Charles Bronson plays Chaney, a drifter who chances upon small time bare knuckle boxing manager James Coburn and they form a partnership to make some money in Depression-era New Orleans.
A great sense of period in a similar vein to Bonnie And Clyde permeates this compelling street fighting drama, directed with the usual no-nonsense approach of boy’s own favourite and Sam Peckinpah protege Walter Hill. To be sure, it’s a veritable testosterone fest, but it’s by no means your typical Van Damme style action nonsense. Bronson has never been better as the laconic fighter who sees his bouts as pure business; there’s no malice in him and there’s a total absence of the kind of glorification of violence you see in most boxing films. In this way it has far more in common with the likes of Raging Bull or On The Waterfront. Coburn is also excellent as the smart-mouthed hustler he befriends and Jill Ireland’s unsentimental love interest has never made the down at heel seem more glamorous.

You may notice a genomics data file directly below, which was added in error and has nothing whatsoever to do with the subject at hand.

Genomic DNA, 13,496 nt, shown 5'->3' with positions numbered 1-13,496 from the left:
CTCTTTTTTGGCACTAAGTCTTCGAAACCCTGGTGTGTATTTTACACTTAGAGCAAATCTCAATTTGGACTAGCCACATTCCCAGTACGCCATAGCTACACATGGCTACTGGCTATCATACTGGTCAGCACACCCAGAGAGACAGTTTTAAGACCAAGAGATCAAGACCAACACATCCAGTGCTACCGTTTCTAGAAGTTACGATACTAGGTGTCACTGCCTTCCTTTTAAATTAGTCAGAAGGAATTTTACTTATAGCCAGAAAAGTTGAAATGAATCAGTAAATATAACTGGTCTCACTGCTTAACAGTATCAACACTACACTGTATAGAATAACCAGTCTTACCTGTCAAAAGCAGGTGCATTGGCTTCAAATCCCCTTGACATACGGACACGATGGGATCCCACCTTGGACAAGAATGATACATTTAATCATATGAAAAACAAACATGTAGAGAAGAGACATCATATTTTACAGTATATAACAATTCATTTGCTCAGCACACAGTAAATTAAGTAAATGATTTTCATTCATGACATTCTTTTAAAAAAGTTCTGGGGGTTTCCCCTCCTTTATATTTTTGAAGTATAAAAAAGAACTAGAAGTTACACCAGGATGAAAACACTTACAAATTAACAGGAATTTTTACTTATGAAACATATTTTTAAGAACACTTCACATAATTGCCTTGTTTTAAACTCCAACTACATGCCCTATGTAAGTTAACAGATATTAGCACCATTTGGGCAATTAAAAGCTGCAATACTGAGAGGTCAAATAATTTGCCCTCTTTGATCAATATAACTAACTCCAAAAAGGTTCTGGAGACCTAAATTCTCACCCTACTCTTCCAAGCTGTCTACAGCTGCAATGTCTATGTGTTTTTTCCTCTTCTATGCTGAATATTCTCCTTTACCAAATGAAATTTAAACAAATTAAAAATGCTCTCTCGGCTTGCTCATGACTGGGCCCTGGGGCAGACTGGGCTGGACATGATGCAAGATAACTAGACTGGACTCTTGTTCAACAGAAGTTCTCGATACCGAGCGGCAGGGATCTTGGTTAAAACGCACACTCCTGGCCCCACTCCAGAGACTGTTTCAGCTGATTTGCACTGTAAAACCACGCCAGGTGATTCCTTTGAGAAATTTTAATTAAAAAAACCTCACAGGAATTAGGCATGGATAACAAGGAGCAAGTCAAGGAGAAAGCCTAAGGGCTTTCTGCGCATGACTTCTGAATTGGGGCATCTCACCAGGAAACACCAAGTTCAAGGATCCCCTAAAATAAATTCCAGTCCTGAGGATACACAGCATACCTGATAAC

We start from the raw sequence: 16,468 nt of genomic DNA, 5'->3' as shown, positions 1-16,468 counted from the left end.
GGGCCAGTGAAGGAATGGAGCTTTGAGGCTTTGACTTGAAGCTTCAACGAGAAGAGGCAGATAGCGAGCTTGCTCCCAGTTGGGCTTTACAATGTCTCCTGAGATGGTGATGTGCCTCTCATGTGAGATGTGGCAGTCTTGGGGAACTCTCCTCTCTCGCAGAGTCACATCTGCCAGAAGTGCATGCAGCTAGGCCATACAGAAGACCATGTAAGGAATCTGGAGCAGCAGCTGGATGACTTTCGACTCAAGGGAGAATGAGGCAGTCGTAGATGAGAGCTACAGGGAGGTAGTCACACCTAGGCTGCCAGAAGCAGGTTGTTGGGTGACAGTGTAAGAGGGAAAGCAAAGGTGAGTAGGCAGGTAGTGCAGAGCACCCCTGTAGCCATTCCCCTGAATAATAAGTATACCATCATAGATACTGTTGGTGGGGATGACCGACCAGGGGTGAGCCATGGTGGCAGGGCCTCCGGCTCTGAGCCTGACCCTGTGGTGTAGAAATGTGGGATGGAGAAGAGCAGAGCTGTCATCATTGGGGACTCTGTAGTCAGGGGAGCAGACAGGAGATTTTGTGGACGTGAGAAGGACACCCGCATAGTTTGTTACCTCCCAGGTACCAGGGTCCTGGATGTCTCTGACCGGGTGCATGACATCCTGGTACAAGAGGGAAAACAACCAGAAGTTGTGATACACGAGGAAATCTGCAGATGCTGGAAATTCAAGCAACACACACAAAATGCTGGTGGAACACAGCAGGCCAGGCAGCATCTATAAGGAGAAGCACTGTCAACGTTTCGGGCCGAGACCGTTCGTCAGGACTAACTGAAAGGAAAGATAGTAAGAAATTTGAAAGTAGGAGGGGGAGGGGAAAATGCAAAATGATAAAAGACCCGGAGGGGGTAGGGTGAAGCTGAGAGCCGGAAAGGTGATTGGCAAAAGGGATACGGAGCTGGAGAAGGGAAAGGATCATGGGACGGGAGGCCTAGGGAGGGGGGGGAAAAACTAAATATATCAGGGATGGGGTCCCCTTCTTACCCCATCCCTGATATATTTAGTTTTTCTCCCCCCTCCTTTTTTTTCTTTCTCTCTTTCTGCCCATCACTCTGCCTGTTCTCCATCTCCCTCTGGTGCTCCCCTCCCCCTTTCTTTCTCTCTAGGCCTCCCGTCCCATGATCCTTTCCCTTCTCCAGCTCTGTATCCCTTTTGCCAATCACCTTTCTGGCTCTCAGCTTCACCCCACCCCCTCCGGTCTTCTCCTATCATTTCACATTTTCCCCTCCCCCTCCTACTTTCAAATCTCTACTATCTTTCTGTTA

A simple but effective story that highlights Bronson’s consummate badassery without the usual trashiness that accompanies most male-orientated tough guy films and easily one of Walter Hill’s best moments.